If a pollster asks “is it okay to be white,” therefore, the context (a pollster is asking me) is bound to alter the meaning of the word “white” such that the respondent thinks of that mostly abstract, imaginary “whiteness.” “Whites” aren’t people with white skin, they are the ones seldom encountered in real life but understood nonetheless to be powerful and malign, like “The Jews” in Nazi Germany.
And speaking of The Jews…(just throwing this out there) how sure can I be that when people talk about “whiteness” they aren’t actually talking about…Jews?
And then there’s this problem: Lori Lightfoot, Chicago’s first black female lesbian mayor, explained her dismal poll numbers just before the election thusly“I’m a black woman and, let’s not forget, some folks frankly don’t support us in leadership roles.”
Chicago is an overwhelmingly Democrat city. The last GOP Mayor was elected in 1927. It’s also at least 25% black as well as, presumably, about 50% female. And Lightfoot—who was just as black and just as female back in 2019 as she was when Chicago “folks” went to the polls yesterday, was originally elected with 70% of the vote. She’s now been defeated, having managed to hold onto just 16%. And after the polls closed and the results were in, she doubled down on the “well, I’m black and female” thing. So basically she’s saying that Chicago Democrats have become more sexist and more racist now than they were four years ago? That anyone who voted against her did so out of bigotry, and not because she did a lousy job as Mayor, presiding over huge increases in crime, particularly violent crime? There is so much magical thinking in this…so much mindless recitation and relflexive blindness, that, once again, it can only be compared to the fundamentalist Christianity of the professional atheist’s fevered imagination. It’s bonkers.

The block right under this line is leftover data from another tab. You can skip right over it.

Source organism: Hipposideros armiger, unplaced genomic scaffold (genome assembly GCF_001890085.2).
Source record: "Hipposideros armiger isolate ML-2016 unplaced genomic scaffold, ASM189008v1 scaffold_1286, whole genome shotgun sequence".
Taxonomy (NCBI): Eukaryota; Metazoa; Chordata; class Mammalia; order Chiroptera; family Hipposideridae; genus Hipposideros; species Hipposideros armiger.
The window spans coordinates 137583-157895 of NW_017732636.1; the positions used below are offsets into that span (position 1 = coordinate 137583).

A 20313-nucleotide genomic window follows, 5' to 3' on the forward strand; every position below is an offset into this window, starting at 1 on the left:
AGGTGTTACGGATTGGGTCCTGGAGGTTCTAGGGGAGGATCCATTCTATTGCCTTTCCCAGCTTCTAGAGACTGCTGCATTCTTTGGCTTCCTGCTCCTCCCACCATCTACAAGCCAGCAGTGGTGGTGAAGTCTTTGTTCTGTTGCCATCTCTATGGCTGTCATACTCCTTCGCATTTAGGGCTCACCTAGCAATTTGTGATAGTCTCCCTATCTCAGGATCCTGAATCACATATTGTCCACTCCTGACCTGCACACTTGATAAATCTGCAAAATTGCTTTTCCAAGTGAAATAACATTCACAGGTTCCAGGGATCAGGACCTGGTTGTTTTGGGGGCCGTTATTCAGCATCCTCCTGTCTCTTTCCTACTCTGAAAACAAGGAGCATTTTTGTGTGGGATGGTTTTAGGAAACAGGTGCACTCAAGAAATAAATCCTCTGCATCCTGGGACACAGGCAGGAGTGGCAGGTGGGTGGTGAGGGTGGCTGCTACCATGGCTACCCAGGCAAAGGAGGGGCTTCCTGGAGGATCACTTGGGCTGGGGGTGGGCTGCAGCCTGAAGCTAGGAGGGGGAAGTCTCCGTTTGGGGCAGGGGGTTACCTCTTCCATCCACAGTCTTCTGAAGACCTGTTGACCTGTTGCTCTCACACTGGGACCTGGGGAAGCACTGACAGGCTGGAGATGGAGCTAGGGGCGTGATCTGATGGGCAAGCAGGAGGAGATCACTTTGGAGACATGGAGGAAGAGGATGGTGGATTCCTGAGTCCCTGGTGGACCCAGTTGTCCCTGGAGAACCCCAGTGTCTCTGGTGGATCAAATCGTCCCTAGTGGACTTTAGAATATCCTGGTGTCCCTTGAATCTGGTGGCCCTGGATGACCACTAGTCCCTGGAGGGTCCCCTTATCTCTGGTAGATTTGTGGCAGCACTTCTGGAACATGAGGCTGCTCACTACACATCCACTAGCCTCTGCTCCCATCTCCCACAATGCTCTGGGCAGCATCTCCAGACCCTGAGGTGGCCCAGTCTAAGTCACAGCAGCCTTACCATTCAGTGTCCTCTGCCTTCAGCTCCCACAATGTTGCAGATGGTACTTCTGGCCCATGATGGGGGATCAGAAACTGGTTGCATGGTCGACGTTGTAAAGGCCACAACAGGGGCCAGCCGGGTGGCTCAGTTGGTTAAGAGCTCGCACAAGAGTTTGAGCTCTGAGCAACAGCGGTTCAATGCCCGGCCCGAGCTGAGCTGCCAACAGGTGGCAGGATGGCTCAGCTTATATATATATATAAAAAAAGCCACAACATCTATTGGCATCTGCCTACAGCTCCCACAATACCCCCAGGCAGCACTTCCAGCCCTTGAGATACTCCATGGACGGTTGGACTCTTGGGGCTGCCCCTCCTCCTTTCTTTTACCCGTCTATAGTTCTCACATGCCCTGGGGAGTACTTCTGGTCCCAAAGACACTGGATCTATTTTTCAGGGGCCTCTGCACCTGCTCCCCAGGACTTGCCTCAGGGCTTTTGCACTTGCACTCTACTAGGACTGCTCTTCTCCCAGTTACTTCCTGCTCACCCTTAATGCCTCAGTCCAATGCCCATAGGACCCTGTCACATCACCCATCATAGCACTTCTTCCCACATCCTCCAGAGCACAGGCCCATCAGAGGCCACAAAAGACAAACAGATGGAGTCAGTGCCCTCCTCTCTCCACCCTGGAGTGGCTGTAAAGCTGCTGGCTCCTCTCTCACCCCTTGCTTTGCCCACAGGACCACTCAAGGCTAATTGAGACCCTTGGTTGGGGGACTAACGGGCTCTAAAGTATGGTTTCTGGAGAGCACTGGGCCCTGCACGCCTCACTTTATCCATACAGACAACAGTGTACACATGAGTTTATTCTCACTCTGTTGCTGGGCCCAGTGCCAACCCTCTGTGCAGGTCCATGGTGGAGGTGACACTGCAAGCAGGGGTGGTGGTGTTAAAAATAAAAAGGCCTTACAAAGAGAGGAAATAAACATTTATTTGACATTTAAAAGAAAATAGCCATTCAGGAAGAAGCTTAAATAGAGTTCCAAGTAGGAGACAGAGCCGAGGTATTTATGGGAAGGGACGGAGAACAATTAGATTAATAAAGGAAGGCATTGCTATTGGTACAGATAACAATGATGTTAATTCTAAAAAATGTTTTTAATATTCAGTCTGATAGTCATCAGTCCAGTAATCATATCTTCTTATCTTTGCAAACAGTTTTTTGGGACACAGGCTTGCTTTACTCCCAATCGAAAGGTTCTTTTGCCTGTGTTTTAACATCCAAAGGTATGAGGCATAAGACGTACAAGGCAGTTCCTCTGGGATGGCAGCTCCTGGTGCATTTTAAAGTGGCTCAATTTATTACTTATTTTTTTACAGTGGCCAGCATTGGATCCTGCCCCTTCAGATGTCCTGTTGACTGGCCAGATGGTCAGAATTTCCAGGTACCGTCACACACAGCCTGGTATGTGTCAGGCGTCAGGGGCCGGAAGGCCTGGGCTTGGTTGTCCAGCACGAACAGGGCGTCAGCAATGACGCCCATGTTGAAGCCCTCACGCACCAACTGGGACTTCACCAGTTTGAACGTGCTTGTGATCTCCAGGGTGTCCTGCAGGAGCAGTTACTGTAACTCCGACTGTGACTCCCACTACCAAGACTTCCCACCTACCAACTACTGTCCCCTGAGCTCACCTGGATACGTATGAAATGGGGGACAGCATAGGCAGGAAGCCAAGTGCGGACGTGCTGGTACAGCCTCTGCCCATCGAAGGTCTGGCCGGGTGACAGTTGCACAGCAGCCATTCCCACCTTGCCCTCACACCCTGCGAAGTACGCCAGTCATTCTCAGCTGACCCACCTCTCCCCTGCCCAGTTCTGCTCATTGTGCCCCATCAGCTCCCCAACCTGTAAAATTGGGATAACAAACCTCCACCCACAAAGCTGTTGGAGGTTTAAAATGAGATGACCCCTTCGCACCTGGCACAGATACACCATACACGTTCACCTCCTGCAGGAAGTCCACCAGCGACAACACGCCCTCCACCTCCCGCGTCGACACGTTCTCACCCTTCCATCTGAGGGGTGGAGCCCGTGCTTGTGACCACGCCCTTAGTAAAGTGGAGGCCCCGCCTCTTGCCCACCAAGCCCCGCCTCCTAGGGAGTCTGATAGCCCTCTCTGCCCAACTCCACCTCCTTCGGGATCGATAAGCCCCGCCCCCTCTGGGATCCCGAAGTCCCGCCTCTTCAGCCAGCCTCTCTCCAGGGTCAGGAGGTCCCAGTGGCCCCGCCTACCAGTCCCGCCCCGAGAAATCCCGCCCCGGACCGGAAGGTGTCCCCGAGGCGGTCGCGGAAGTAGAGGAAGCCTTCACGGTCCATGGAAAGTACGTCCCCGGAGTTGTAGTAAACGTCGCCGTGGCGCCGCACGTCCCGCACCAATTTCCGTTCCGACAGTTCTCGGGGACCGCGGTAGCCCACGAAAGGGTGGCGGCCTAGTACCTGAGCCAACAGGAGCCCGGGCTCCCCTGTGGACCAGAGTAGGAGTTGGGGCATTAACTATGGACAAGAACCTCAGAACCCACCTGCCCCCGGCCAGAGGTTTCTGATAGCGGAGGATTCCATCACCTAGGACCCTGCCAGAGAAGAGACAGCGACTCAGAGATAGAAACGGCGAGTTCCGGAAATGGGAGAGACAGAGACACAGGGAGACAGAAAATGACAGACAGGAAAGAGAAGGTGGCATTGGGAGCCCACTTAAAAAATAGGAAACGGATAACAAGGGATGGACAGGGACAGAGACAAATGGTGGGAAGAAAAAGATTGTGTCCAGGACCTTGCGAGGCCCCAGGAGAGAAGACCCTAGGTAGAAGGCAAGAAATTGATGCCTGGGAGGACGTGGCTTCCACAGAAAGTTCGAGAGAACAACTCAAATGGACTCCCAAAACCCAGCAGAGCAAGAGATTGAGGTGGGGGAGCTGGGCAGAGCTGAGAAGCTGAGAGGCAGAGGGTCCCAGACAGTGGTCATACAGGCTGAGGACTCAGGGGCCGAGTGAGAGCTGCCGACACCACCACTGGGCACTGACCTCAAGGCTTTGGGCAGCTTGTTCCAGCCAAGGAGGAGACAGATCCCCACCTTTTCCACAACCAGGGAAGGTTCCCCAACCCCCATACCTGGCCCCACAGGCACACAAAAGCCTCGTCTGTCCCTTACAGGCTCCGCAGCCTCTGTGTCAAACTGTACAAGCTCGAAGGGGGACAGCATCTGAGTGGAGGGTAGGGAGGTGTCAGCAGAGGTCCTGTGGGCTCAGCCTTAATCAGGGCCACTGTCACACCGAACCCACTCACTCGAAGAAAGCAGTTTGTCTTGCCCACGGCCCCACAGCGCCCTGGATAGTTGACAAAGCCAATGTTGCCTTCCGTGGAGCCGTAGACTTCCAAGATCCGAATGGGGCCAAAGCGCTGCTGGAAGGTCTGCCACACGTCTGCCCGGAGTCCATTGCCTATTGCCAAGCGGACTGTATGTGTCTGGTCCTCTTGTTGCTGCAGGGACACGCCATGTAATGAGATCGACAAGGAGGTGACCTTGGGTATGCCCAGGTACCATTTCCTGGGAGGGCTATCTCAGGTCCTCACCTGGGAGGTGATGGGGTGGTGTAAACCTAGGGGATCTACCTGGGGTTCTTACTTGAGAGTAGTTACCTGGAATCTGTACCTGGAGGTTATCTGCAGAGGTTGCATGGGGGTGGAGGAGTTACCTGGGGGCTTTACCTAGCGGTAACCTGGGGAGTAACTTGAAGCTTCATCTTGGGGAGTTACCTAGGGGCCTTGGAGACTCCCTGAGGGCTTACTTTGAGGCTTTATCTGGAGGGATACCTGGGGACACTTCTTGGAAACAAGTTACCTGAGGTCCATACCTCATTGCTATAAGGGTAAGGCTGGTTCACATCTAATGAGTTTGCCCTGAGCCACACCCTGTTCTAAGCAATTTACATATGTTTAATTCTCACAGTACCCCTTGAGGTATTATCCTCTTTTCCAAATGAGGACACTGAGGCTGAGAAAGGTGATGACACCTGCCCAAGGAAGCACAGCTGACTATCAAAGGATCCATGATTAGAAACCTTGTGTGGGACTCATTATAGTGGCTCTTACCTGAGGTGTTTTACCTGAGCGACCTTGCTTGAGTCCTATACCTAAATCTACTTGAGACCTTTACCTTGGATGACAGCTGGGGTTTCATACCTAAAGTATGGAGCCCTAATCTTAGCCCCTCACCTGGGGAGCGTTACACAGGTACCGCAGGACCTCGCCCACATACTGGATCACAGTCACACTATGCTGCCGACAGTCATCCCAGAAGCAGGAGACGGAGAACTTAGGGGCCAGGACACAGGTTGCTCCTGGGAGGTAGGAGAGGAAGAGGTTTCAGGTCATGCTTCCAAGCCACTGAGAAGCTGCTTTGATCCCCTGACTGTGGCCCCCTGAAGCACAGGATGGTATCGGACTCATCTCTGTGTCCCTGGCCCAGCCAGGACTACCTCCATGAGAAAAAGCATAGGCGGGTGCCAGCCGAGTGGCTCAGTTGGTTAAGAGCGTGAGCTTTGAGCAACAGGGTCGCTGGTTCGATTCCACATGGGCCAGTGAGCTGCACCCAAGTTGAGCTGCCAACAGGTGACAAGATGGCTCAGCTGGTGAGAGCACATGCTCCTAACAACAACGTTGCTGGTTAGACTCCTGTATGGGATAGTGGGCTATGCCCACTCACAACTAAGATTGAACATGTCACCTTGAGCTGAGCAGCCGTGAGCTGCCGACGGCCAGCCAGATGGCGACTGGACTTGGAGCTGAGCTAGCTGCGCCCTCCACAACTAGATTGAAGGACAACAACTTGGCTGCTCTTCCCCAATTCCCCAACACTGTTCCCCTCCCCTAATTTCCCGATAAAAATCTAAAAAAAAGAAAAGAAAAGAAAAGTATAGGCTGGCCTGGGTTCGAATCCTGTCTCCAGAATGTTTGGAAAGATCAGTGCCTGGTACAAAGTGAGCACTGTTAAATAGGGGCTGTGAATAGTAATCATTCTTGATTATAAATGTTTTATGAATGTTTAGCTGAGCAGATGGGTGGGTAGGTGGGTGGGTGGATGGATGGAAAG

Adams has also questioned Holocaust numbers. He does this in a cagey way, putting it out there as merely an inquiry as to how the numbers have been calculated. I see this as something similar.
My guess is that there’s something going on with this guy, some private struggle expressing itself in a public way. It might be as simple as wanting to be the center of attention and controversy.
Why can’t one question the Holocaust numbers?
I think that it’s true that there’s usually invective and ostracism directed at anyone who does so, on a bipartisan basis. It is strange.
I think that it’s well established that some of the Holocaust claims were complete fabrications, like the story about the soap. Though I only know what I’ve read and heard.
I refer you back to #10 and #11.
One could do simple research to see how people came up with the numbers. Then one doesn’t have to gas about it on the internet. Tim Snyder has done some of that kind of research. It was done before he was overtaken by TDS, though I don’t think that matters.